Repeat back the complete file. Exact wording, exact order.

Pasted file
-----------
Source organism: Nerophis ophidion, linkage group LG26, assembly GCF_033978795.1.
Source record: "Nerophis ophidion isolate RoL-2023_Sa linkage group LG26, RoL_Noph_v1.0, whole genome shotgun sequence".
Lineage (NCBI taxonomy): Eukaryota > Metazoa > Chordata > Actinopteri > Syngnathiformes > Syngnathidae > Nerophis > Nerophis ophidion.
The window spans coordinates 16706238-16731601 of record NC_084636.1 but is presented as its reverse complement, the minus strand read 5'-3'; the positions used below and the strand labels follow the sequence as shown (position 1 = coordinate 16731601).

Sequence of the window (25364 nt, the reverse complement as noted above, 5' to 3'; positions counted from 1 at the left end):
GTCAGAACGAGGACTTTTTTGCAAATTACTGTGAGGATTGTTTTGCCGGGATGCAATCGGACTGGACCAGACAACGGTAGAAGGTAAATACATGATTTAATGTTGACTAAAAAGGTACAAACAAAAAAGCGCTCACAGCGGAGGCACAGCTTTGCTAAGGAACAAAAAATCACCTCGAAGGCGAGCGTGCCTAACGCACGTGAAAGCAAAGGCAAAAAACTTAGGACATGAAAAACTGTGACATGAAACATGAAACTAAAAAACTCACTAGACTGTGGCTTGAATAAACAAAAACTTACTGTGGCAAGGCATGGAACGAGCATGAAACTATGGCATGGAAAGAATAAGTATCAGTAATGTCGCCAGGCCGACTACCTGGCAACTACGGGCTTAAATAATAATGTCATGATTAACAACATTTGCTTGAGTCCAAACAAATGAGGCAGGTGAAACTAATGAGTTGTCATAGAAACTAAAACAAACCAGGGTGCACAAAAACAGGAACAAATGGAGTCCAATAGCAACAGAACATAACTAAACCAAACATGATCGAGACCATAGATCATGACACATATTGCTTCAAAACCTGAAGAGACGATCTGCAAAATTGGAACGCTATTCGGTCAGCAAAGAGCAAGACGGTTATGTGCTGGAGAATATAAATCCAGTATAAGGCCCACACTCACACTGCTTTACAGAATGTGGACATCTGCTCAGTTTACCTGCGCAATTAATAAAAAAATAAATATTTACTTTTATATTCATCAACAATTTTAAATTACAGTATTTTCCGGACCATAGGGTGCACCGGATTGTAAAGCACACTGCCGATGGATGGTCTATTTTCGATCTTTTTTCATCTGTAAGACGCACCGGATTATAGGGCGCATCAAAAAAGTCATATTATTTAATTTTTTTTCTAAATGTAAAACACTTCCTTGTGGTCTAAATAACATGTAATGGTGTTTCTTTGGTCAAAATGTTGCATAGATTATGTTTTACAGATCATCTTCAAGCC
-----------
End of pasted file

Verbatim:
Source organism: Nerophis ophidion, linkage group LG26, assembly GCF_033978795.1.
Source record: "Nerophis ophidion isolate RoL-2023_Sa linkage group LG26, RoL_Noph_v1.0, whole genome shotgun sequence".
Lineage (NCBI taxonomy): Eukaryota > Metazoa > Chordata > Actinopteri > Syngnathiformes > Syngnathidae > Nerophis > Nerophis ophidion.
The window spans coordinates 16706238-16731601 of record NC_084636.1 but is presented as its reverse complement, the minus strand read 5'-3'; the positions used below and the strand labels follow the sequence as shown (position 1 = coordinate 16731601).

Sequence of the window (25364 nt, the reverse complement as noted above, 5' to 3'; positions counted from 1 at the left end):
GTCAGAACGAGGACTTTTTTGCAAATTACTGTGAGGATTGTTTTGCCGGGATGCAATCGGACTGGACCAGACAACGGTAGAAGGTAAATACATGATTTAATGTTGACTAAAAAGGTACAAACAAAAAAGCGCTCACAGCGGAGGCACAGCTTTGCTAAGGAACAAAAAATCACCTCGAAGGCGAGCGTGCCTAACGCACGTGAAAGCAAAGGCAAAAAACTTAGGACATGAAAAACTGTGACATGAAACATGAAACTAAAAAACTCACTAGACTGTGGCTTGAATAAACAAAAACTTACTGTGGCAAGGCATGGAACGAGCATGAAACTATGGCATGGAAAGAATAAGTATCAGTAATGTCGCCAGGCCGACTACCTGGCAACTACGGGCTTAAATAATAATGTCATGATTAACAACATTTGCTTGAGTCCAAACAAATGAGGCAGGTGAAACTAATGAGTTGTCATAGAAACTAAAACAAACCAGGGTGCACAAAAACAGGAACAAATGGAGTCCAATAGCAACAGAACATAACTAAACCAAACATGATCGAGACCATAGATCATGACACATATTGCTTCAAAACCTGAAGAGACGATCTGCAAAATTGGAACGCTATTCGGTCAGCAAAGAGCAAGACGGTTATGTGCTGGAGAATATAAATCCAGTATAAGGCCCACACTCACACTGCTTTACAGAATGTGGACATCTGCTCAGTTTACCTGCGCAATTAATAAAAAAATAAATATTTACTTTTATATTCATCAACAATTTTAAATTACAGTATTTTCCGGACCATAGGGTGCACCGGATTGTAAAGCACACTGCCGATGGATGGTCTATTTTCGATCTTTTTTCATCTGTAAGACGCACCGGATTATAGGGCGCATCAAAAAAGTCATATTATTTAATTTTTTTTCTAAATGTAAAACACTTCCTTGTGGTCTAAATAACATGTAATGGTGTTTCTTTGGTCAAAATGTTGCATAGATTATGTTTTACAGATCATCTTCAAGCC